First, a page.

“I graduated from La Grange High School in 1978 and went to Southwest Texas State [now Texas State University] where I majored in geography and minored in art,” Richard said. “In hindsight, I probably should’ve majored in art because those classes were the ones that really sparked my interest.”

The newly minted college graduate accepted a job with Lloyd’s Furs, a purveyor of fur coats. Being on the front lines of a luxury goods business taught Richard how to deal with customers of all ilks and made him acutely aware of the power of trends. During his tenure in the fur business, he was a regular at New York Fashion Week.

And while working at Loyd’s Furs, he met Janet, who as a University of Texas co-ed had a part-time job in the company’s Austin store. They married, and the company assigned Richard to El Paso. Living in El Paso strengthened his passion for Southwestern history and art.

Richard Schmidt La Grange and Janet photo by Dixie Ray

“I was fascinated with Mexican history and art because its influences are still felt everywhere,” Richard said. And he be began collecting retablos, the humble tributes to saints and the Holy Family crafted by local artisans and monks who used tin, copper and wood to ornament their New World churches in the Old World tradition.

“The artisans expressed themselves with the materials they had,” Richard said. “Those pieces demonstrate how to tell a story exquisitely.”

Relocation was another part of his job. The company reassigned Richard to Denver and Colorado Springs. The young family, which had grown to four, willingly moved throughout the Southwest. Then the company raised the specter of Pittsburgh.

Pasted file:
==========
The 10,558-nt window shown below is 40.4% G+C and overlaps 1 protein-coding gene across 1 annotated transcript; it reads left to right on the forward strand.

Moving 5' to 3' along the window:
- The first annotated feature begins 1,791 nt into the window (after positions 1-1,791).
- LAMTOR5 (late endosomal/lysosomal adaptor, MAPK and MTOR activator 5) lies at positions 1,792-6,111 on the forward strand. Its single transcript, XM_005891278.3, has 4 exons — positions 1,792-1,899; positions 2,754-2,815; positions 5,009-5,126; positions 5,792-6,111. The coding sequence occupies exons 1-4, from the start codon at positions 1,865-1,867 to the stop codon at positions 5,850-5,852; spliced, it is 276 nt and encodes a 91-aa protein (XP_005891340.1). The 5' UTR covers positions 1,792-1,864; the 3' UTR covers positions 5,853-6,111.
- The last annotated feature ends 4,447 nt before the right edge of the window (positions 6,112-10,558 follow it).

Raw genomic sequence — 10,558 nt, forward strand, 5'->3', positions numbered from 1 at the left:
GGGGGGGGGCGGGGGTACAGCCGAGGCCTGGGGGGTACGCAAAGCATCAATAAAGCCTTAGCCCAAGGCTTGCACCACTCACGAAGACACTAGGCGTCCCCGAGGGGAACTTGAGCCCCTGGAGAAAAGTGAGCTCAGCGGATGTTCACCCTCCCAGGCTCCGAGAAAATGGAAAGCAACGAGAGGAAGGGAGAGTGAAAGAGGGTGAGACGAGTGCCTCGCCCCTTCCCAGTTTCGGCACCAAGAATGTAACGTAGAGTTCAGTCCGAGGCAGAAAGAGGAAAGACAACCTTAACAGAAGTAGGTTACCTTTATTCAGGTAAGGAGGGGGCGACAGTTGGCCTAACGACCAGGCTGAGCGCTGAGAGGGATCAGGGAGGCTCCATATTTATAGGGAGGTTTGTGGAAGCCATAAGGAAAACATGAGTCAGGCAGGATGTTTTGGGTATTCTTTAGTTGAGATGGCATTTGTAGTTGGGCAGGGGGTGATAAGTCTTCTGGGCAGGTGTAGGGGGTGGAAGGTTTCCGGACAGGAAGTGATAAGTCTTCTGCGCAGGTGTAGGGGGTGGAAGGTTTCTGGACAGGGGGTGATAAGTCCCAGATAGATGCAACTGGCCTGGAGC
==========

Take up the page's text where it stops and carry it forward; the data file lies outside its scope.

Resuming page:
Janet said, “We really didn’t want to move to Pittsburgh.”

About the same time, Richard’s parents, Milton and Betty Schmidt, were getting ready to retire. They were quietly looking for someone to buy Schmidt Jewelry, a retail and repair landmark located on the square in LaGrange.

Richard said, “We weighed our options and decided we wanted our kids to grow up with their grandparents nearby. Family and community give people roots. Roots are important.”

Janet’s parents lived in Austin, so La Grange was ideal. Plus, a life in La Grange would allow the Schmidt children to enjoy the freedom Richard remembered from his own childhood.

“My most treasured possession was a 10-speed bicycle I bought for $98 from Sears,” Richard said. “I’d leave the house in the morning and come home at dark. My friends and I lived outside in the summer—and our parents didn’t worry because they were glad we weren’t underfoot.”

The move back to his childhood hometown brought both challenges and opportunities. Initially, Richard worked alongside his father to refresh his jeweler’s skill set. Then, he and Janet set out to build their own business. Right-brained Richard took ownership of the creative side, that includes jewelry design, construction and display merchandising, while left-brained Janet claimed business operations including purchasing, accounting, personnel and business development.

“There were some sacrifices in the beginning, but owning our own business gave me the opportunity to develop my own style,” Richard said. “I’m basically self-taught, and the only thing I knew for sure was that Janet and I both really liked turquoise. I’d make something, take it to Janet and say, ‘So what do you think?’”

A Handcrafted Vision

Janet’s keen eye not only helped refine the early designs, but the couple discovered she had a knack for spotting trends. Through hands-on experience and experimentation, Richard identified the metals and stones he preferred to work with—and what combinations and techniques showed off the materials to their full effect.

“Often Janet spots something in the marketplace and brings an idea to me,” Richard said. “We talk about it and work together to make it happen. Other times, I’ll see something like a stone or a coin and just immediately know what I want to do with it.